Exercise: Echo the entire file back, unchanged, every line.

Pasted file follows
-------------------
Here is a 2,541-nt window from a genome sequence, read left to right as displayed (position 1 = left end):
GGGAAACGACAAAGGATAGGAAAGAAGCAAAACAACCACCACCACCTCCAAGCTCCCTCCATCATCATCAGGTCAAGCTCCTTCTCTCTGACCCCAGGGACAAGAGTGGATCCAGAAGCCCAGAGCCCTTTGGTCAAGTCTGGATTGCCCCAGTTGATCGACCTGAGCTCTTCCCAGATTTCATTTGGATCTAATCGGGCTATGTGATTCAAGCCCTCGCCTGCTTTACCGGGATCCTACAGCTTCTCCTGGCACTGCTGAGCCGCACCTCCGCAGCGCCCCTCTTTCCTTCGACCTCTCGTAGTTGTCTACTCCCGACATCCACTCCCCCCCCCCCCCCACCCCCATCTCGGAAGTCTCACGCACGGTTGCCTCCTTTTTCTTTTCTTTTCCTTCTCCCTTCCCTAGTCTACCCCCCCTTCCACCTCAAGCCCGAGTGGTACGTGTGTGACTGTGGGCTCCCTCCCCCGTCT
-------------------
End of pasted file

Here is a 2,541-nt window from a genome sequence, read left to right as displayed (position 1 = left end):
GGGAAACGACAAAGGATAGGAAAGAAGCAAAACAACCACCACCACCTCCAAGCTCCCTCCATCATCATCAGGTCAAGCTCCTTCTCTCTGACCCCAGGGACAAGAGTGGATCCAGAAGCCCAGAGCCCTTTGGTCAAGTCTGGATTGCCCCAGTTGATCGACCTGAGCTCTTCCCAGATTTCATTTGGATCTAATCGGGCTATGTGATTCAAGCCCTCGCCTGCTTTACCGGGATCCTACAGCTTCTCCTGGCACTGCTGAGCCGCACCTCCGCAGCGCCCCTCTTTCCTTCGACCTCTCGTAGTTGTCTACTCCCGACATCCACTCCCCCCCCCCCCCCACCCCCATCTCGGAAGTCTCACGCACGGTTGCCTCCTTTTTCTTTTCTTTTCCTTCTCCCTTCCCTAGTCTACCCCCCCTTCCACCTCAAGCCCGAGTGGTACGTGTGTGACTGTGGGCTCCCTCCCCCGTCT